A few months back I posted pictures on my FB page showing several money orders that were sent to me in the amount of $900 via postal mail. Thank goodness I was well aware of the money order and check schemes that have been going around for years, but I feel for the people who have hard times in this economy would have cashed those money orders only to wind up in trouble.
It’s so important especially in the military life to be aware of all of the schemes and scams that are more likely to be thrown our way.
“Many scammers insist that you wire money, or pressure you to make an important decision on the spot. Don’t fall for such tactics. If you get unsolicited email offers or spam, send the messages to firstname.lastname@example.org”.
Here are some suggestions from LifeLock on things not to do to keep you protected from scam artists:
What Not To Do
Don’t send money to someone you don’t know.
Not an online seller you’ve never heard of — nor an online love interest who asks for money. It’s best to do business with sites you know and trust. If you buy items through an online auction, consider using an option that provides protection, like a credit card.
If you think you’ve found a good deal, but you aren’t familiar with the company, do some research. Type the company or product name into your favorite search engine with terms like “review,” “complaint” or “scam.” See what comes up – on the first page of results as well as on the later pages.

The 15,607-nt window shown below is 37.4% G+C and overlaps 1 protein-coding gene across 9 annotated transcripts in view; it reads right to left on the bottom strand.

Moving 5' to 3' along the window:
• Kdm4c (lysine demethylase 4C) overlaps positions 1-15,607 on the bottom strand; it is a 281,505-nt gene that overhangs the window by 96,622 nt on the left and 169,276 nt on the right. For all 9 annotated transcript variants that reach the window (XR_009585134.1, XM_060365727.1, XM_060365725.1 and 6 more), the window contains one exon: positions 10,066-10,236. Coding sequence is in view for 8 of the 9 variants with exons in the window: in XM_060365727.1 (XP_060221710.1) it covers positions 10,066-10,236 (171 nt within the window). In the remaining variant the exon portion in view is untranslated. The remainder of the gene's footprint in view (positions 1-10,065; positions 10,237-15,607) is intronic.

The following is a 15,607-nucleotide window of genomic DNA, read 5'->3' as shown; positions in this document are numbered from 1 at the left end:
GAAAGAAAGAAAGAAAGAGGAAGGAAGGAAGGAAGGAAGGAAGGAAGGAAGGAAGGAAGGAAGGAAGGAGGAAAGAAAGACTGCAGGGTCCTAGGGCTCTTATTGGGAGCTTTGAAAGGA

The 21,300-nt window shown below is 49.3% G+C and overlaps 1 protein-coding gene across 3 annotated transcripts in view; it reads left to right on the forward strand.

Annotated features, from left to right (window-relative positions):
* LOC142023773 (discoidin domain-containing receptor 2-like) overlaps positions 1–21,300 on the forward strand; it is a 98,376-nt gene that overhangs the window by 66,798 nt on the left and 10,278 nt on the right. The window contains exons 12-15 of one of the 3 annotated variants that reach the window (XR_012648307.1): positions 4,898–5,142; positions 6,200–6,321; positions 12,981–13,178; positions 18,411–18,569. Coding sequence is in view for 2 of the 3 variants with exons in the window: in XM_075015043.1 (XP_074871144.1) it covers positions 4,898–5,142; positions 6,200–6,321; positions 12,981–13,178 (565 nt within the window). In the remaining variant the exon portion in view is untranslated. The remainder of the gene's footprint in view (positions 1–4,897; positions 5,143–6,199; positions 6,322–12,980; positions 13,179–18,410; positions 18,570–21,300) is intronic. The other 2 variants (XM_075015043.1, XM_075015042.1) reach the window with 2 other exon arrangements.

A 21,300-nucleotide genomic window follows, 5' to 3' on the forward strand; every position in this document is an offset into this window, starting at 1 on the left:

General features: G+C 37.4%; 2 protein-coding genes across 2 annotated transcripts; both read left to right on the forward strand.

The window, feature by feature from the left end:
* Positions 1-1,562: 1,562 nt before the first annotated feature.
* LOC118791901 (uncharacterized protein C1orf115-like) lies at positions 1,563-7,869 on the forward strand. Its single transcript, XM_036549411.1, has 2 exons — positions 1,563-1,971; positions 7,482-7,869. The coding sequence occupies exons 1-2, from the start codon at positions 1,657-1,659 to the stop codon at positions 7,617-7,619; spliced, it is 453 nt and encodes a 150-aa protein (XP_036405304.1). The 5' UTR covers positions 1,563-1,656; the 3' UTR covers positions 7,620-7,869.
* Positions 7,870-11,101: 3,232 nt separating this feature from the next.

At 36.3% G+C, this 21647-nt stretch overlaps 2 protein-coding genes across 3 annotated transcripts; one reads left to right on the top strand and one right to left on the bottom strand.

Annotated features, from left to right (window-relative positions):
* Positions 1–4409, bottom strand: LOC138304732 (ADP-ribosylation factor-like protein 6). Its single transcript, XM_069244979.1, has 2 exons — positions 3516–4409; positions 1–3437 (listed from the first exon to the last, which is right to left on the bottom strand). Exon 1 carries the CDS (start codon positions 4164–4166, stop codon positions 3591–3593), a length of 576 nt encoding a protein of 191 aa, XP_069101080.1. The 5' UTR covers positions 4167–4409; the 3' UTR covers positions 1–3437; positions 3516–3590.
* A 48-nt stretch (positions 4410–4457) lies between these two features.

Never pay fees now for the promise of a big pay-off later — whether it’s for a loan, a job, or a so-called prize.
Don’t agree to deposit a check and wire money back.
No matter how convincing the story. By law, banks have to make funds from deposited checks available within days, but uncovering a fake check can take weeks. You’re responsible for the checks you deposit: If a check turns out to be a fake, you’re responsible for paying back the bank.
Don’t reply to messages asking for personal or financial information.
That goes whether the message comes as an email, a phone call, a text message, or an ad. Don’t click on links or call phone numbers included in the message, either. It’s called phishing. The crooks behind these messages are trying to trick you into revealing sensitive information. If you got a message like this and you are concerned about your account status, call the number on your credit or debit card — or your statement — and check on it.
Don’t play a foreign lottery.
It’s illegal to play a foreign lottery. And yet messages that tout your chances of winning a foreign lottery, or messages that claim you’ve already won can be so tempting. Inevitably, you’re asked to pay “taxes,” “fees,” or “customs duties” to collect your prize. If you send money to collect, you haven’t won anything. Indeed, you’ve lost whatever money you sent. You won’t get any money back, either, regardless of the promises.
I hope you find these tips useful as I can’t tell you how many times military wives have posted how they or their spouses had their account information stolen or used.
LifeLock can help protect you from that.
Disclosure: This is a sponsored post on behalf of Lifelock. All opinions are my own.
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